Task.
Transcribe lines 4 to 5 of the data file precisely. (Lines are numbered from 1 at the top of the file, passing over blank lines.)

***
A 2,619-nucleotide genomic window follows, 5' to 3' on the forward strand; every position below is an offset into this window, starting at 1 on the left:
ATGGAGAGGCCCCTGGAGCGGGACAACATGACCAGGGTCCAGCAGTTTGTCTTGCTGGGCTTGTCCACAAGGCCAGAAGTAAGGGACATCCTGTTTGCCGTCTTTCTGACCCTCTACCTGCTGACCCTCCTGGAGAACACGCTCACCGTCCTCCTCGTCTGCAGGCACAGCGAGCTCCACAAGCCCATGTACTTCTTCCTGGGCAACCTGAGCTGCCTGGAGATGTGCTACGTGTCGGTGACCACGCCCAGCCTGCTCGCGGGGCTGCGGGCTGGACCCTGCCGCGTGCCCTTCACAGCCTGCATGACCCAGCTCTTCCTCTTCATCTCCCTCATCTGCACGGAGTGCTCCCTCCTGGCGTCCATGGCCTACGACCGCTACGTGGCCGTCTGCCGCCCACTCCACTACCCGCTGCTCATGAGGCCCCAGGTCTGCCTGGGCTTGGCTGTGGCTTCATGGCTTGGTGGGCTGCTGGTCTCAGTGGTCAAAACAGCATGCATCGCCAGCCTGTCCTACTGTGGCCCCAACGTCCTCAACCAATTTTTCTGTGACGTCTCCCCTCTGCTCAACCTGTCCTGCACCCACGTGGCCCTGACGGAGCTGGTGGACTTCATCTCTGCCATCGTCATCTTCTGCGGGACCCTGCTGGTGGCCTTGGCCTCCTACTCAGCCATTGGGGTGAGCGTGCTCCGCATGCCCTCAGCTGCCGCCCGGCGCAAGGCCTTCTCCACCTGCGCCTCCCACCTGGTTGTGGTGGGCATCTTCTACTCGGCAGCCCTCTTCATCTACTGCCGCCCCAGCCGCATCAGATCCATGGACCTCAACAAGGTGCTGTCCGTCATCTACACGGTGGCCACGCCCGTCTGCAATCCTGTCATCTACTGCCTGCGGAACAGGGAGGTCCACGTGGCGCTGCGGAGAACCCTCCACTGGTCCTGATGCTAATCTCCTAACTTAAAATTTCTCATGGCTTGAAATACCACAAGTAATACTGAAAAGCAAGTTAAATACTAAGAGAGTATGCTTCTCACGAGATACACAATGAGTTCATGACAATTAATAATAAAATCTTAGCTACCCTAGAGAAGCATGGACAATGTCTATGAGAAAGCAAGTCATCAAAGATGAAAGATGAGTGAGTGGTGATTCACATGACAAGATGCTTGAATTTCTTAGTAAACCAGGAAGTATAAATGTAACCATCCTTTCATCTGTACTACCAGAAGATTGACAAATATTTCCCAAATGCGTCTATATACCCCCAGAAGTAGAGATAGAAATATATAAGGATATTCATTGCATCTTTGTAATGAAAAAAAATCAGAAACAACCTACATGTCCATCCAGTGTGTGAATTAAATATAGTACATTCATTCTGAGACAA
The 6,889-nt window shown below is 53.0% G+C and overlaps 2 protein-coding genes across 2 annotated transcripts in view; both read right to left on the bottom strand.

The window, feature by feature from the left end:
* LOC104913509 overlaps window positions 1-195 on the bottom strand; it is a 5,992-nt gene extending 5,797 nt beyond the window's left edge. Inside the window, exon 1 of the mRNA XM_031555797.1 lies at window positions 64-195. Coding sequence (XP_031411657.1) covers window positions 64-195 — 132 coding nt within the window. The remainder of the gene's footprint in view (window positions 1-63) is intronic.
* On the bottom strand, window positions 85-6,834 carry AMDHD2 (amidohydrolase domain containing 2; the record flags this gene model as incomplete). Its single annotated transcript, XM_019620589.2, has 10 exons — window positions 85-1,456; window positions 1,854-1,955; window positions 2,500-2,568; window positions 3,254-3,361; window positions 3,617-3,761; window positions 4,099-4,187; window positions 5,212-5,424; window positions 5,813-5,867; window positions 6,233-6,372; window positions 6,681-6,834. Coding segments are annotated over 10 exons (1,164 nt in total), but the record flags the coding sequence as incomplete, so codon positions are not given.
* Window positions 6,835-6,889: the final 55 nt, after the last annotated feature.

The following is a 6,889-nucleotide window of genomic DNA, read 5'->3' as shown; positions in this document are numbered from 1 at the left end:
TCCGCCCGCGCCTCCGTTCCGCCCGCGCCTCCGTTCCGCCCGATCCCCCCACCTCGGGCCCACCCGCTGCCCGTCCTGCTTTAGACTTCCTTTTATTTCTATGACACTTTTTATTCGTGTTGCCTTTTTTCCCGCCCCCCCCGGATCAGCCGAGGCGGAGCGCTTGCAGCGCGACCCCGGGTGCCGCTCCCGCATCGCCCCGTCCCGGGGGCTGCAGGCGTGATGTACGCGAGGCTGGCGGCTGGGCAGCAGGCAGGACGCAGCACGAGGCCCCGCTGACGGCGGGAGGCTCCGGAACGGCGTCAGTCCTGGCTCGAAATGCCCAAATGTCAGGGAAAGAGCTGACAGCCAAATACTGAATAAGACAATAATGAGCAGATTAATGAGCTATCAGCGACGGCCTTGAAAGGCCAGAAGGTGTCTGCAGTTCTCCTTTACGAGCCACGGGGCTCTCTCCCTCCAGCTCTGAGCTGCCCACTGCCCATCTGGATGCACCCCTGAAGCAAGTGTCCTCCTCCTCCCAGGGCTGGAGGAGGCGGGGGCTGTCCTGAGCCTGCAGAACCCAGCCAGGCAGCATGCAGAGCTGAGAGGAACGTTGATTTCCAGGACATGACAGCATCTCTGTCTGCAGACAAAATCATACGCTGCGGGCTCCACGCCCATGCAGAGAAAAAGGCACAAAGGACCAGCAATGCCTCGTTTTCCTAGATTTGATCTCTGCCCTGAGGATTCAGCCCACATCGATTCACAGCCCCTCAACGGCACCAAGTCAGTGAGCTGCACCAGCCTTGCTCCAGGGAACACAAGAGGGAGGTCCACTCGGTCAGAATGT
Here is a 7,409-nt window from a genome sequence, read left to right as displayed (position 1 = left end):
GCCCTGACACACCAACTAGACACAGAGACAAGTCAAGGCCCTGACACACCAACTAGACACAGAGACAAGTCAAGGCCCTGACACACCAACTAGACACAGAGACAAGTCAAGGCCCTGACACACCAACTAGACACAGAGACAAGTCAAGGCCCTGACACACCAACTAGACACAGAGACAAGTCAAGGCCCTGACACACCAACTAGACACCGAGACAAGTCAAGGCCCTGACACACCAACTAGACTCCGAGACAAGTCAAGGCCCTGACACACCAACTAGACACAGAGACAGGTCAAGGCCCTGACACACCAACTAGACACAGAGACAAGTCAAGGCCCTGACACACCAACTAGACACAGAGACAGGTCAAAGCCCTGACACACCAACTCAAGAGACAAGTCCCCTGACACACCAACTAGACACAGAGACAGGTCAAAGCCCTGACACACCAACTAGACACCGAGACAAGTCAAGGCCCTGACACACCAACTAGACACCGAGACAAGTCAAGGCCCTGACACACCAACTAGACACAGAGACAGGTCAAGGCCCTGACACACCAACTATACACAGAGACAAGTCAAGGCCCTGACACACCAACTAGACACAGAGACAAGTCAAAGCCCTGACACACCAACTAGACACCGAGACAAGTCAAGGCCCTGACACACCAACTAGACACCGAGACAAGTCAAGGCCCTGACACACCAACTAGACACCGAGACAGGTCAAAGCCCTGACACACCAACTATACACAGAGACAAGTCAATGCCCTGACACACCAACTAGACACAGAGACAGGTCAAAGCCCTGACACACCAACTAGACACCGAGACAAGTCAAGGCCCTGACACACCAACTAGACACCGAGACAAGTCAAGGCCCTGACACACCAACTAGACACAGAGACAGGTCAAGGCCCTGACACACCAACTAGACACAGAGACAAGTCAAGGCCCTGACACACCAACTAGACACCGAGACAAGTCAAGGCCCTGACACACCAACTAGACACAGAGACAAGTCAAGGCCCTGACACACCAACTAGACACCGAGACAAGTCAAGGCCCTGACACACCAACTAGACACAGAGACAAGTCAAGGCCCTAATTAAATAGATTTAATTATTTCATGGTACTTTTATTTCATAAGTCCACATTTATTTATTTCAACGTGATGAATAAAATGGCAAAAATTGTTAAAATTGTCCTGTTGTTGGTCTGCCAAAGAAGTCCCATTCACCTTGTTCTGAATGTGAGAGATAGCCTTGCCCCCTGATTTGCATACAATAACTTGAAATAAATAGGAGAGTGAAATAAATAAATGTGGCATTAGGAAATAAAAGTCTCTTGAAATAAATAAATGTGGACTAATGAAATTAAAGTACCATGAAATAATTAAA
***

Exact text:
The window, feature by feature from the left end:
* LOC104913509 overlaps window positions 1-195 on the bottom strand; it is a 5,992-nt gene extending 5,797 nt beyond the window's left edge. Inside the window, exon 1 of the mRNA XM_031555797.1 lies at window positions 64-195. Coding sequence (XP_031411657.1) covers window positions 64-195 — 132 coding nt within the window. The remainder of the gene's footprint in view (window positions 1-63) is intronic.